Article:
In cases based on adultery, most judges no longer insist that the petitioner should name the co-respondent the third party. In petitions based on behaviour, Miss Carter's association recommends that written allegations should be kept to the minimum necessary to secure a divorce (which may not be very much, these days).

Isn't this no-fault divorce by the back door? Miss Carter says there must still be evidence. A petitioner who makes it all up can be prosecuted for perjury.

The Solicitors Family Law Association recently submitted proposals that would allow an adult who had cohabited for at least two years to apply for financial support in the event of a separation, unless the couple had agreed to opt out. There would be no minimum period if there were children.

Cohabitation would be defined as a "personal relationship (other than a legal marriage) between two adults in which one provides personal or financial commitment and support of a domestic nature for the material benefit of the other". It would, therefore, include couples of the same sex.

Wouldn't this undermine marriage by putting cohabitation on an equal footing? Not so, said Miss Carter.

"We believe in the institution of marriage; it provides a very good vehicle for bringing up children. But it is not the only possible or even the only good model."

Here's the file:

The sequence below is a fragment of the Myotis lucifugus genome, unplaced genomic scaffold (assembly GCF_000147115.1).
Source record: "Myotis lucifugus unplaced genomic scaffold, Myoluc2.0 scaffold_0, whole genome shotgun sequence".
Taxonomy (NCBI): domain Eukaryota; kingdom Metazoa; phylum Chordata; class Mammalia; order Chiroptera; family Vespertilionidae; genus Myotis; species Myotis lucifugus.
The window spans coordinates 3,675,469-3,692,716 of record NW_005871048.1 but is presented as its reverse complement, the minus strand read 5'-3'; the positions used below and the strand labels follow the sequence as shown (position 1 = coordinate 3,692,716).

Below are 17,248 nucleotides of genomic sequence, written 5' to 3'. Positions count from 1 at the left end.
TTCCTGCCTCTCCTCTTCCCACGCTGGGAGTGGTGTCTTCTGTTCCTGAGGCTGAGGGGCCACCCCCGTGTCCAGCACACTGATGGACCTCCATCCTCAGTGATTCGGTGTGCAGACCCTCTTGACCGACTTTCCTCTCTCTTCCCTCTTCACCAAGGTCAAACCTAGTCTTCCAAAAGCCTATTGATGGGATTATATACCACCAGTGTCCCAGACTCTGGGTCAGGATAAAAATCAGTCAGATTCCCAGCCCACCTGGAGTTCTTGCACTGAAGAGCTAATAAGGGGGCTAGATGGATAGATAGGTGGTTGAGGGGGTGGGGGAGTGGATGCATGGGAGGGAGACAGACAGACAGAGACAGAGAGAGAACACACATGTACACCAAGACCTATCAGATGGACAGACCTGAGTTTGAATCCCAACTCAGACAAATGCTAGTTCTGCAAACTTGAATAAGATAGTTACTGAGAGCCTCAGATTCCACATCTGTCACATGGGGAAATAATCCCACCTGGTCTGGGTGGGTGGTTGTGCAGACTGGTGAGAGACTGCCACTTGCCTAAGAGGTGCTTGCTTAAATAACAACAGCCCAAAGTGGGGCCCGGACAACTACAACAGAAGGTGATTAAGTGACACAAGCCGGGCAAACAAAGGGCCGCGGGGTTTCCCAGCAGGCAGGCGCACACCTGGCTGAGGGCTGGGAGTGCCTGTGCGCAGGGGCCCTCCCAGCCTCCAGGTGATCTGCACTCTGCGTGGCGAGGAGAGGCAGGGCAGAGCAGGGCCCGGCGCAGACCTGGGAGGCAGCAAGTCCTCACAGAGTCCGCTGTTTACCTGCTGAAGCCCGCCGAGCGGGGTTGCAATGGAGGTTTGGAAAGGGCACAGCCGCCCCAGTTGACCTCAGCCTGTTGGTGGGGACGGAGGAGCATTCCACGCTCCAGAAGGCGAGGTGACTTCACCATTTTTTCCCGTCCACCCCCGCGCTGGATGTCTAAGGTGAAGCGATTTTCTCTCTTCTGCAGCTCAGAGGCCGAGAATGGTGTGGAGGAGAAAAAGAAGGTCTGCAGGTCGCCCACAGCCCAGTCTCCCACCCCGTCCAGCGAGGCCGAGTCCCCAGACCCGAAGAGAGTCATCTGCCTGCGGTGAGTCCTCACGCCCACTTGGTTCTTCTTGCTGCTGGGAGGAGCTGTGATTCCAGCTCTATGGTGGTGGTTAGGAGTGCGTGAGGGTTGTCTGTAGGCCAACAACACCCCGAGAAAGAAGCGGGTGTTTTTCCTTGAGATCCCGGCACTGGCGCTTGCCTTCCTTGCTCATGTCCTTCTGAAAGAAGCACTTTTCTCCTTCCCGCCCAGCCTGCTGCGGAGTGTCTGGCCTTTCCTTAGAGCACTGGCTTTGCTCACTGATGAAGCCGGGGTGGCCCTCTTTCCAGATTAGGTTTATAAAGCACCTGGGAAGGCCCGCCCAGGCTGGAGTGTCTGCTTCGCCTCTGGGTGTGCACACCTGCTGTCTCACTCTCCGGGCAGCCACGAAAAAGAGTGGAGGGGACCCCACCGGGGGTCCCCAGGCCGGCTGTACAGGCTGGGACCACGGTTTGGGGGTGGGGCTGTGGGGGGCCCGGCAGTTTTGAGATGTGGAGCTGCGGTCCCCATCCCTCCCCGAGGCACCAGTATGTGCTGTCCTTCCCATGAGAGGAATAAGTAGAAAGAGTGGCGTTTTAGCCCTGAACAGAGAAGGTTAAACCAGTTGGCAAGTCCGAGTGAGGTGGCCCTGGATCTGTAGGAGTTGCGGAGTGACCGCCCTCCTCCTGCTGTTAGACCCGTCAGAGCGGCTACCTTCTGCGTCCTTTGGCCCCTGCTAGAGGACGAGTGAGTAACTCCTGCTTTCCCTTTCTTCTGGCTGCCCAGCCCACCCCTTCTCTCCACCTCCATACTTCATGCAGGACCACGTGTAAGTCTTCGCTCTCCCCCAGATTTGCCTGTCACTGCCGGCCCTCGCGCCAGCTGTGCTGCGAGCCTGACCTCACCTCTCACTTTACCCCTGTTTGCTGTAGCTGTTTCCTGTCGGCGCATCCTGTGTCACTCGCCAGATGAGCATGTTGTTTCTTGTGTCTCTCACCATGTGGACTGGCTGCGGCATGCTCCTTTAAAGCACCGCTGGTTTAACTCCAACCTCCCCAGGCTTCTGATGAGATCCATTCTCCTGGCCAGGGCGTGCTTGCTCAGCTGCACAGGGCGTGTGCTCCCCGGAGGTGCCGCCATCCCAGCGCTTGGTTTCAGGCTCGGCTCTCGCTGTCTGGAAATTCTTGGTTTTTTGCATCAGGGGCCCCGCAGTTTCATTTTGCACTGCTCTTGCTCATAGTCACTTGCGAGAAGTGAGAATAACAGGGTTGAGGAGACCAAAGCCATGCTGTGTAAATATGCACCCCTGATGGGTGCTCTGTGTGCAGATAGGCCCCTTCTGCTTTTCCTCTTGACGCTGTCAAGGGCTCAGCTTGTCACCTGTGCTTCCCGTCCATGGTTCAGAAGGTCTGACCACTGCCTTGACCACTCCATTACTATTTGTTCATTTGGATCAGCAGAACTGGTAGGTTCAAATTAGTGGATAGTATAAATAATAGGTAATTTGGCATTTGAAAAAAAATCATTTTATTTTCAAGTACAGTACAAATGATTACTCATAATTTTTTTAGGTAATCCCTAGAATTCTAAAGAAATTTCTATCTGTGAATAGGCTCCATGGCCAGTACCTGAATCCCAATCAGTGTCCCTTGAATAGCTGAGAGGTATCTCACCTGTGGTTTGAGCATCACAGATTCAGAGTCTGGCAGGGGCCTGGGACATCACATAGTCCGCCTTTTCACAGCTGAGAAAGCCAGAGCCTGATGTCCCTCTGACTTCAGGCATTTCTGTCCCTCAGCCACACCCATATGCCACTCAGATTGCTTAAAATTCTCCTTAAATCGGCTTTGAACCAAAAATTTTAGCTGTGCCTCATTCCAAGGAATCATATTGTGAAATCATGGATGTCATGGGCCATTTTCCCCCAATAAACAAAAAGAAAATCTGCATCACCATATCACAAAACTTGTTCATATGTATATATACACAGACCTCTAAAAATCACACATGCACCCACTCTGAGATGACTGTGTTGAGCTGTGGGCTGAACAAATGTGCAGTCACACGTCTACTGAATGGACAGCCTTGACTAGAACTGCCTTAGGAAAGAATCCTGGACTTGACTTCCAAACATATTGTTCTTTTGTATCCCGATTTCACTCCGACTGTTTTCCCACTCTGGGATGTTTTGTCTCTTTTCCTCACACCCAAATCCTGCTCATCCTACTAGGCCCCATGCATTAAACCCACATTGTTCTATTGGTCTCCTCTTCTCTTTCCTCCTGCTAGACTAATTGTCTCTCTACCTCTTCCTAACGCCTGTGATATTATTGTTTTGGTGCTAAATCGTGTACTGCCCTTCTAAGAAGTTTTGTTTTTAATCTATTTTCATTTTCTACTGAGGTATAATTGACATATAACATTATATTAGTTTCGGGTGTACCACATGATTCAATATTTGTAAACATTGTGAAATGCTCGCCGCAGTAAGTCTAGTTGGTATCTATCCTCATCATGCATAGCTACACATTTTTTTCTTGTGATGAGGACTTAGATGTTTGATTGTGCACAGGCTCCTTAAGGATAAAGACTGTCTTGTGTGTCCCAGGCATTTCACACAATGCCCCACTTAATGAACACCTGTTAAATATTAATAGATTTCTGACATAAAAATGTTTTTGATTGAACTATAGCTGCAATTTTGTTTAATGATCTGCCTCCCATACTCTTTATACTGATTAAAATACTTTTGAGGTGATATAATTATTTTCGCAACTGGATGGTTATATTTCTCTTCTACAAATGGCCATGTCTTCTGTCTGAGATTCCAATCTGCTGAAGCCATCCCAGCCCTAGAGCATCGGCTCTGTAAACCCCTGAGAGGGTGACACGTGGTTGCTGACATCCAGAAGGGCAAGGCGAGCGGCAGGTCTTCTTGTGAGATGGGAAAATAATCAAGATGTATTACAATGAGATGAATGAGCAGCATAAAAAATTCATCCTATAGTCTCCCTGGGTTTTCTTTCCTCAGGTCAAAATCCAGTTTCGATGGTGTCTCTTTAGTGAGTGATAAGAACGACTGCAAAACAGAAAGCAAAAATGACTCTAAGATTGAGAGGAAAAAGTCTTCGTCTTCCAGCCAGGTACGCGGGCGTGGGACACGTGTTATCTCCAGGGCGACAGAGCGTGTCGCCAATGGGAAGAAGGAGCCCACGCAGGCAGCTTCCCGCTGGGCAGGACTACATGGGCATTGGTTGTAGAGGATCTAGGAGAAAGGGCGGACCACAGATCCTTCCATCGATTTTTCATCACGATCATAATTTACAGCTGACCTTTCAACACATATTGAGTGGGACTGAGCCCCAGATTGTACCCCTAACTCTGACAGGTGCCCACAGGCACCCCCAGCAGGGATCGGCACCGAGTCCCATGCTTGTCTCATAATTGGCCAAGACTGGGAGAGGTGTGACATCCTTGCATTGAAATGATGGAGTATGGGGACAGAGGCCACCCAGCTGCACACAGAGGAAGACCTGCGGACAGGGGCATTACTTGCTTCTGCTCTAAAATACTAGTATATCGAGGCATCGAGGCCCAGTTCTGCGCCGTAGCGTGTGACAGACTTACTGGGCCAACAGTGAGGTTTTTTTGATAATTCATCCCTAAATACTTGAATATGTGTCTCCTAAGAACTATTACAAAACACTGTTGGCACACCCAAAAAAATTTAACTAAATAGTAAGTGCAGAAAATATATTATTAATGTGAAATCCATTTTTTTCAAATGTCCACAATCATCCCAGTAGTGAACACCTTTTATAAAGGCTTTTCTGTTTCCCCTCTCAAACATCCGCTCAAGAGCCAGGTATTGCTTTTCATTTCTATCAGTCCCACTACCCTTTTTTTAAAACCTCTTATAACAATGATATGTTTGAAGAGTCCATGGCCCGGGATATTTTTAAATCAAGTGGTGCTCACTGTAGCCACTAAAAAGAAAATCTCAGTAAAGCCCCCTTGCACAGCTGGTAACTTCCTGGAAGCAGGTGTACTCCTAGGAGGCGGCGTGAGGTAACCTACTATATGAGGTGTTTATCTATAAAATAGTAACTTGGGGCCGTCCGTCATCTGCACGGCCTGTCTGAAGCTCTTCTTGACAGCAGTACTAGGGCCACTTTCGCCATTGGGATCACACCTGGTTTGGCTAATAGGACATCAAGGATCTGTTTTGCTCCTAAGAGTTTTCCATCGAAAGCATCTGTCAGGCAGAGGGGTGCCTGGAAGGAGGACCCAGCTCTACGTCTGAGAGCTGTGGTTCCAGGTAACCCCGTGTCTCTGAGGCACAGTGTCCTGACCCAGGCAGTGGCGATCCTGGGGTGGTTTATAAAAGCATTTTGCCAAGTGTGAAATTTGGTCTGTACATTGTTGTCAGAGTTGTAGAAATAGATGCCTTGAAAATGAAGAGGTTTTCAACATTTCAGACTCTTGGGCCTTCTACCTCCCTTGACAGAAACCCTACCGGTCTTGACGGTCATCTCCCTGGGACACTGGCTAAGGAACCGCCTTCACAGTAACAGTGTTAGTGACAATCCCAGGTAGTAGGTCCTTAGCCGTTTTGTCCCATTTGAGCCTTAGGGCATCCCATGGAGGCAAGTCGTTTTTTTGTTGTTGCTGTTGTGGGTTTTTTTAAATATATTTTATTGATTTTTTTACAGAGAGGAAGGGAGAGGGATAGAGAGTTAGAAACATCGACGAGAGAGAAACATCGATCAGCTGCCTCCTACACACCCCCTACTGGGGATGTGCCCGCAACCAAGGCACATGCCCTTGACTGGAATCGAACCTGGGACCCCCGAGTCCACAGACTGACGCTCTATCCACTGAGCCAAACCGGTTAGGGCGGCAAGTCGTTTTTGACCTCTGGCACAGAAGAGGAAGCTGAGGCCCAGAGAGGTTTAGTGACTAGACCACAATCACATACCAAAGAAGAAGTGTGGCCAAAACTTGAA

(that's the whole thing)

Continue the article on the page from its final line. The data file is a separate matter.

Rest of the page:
Meanwhile, a High Court judge is being asked today to decide what should happen to the Kilshaws' twins. Like almost all family proceedings, the hearing will take place in private.

Recently, however, Dame Elizabeth Butler-Sloss, President of the High Court Family Division, has been allowing selected journalists limited access to certain hearings.

Family judges have always released important rulings for publication. We know, for example, how they make life-or-death decisions in medical cases: whether feeding should be withdrawn from a terminally ill patient, or whether a mentally handicapped woman should be sterilised.

But what struck me on a behind-the-scenes visit was how much of the court's time was taken up with attempts to save the lives of vulnerable children.

Take the example of a woman whose baby is suddenly found dead. Is it a genuine cot death? Or has the baby been shaken, perhaps by the mother? Are the child's injuries the result of a tragic accident? Or did someone hit it?

Or was this a case of Munchausen syndrome by proxy, where the mother repeatedly fabricates or induces symptoms of illness in her child to persuade doctors to carry out unnecessary treatment?

Such alarming behaviour is more common than we would like to think, and those responsible are not always brought before a criminal court. What family judges must the decide is whether a mother who may have harmed or even killed her own child should be allowed to look after another one.

Leave a child with a disturbed mother, and you may condemn it to death. Take a child away from a blameless woman, and you are depriving it of its birthright.

It's not just politicians who find family law a challenge.